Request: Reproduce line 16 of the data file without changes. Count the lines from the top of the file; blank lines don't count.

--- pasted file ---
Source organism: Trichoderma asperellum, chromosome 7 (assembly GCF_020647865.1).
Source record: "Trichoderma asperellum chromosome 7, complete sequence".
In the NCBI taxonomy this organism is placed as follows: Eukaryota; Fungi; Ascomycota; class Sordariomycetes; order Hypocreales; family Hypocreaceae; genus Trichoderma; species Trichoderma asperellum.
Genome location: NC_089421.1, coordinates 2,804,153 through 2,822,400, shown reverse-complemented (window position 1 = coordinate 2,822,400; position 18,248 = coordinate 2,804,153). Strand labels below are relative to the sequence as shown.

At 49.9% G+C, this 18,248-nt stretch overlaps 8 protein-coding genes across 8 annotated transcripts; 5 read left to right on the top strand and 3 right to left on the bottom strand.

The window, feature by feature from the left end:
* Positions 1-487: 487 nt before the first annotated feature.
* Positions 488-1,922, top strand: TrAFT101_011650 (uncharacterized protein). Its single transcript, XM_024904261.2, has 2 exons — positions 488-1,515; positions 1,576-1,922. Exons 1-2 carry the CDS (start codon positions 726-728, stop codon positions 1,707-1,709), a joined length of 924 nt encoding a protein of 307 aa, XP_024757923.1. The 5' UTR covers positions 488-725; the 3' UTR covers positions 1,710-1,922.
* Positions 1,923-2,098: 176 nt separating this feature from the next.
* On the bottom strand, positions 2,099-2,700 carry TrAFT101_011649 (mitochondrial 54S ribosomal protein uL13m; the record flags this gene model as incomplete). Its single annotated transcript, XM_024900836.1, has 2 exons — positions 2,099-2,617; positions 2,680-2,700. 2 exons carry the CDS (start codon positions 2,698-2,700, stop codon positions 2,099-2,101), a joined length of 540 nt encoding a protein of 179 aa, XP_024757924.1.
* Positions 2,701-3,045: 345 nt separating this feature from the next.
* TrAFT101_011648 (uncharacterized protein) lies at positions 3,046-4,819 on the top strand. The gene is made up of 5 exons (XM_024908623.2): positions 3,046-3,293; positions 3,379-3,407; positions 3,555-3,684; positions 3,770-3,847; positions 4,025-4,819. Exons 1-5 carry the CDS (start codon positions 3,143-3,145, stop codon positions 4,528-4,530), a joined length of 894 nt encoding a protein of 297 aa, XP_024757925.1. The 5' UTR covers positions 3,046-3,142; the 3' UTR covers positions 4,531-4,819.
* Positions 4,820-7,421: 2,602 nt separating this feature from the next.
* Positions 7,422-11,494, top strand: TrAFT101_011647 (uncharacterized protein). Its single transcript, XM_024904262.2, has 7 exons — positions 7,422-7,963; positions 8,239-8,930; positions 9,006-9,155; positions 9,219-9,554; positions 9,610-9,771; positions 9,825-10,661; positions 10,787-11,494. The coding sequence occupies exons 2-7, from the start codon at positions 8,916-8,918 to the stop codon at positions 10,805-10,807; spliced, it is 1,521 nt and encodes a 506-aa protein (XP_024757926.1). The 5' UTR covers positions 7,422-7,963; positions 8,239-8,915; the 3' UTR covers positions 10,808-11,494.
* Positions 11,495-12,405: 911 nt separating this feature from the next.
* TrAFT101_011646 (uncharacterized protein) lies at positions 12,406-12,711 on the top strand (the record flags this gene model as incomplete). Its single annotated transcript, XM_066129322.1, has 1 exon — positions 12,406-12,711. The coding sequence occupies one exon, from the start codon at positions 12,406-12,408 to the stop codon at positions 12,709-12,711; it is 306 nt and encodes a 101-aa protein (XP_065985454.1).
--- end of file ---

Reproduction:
* TrAFT101_011646 (uncharacterized protein) lies at positions 12,406-12,711 on the top strand (the record flags this gene model as incomplete). Its single annotated transcript, XM_066129322.1, has 1 exon — positions 12,406-12,711. The coding sequence occupies one exon, from the start codon at positions 12,406-12,408 to the stop codon at positions 12,709-12,711; it is 306 nt and encodes a 101-aa protein (XP_065985454.1).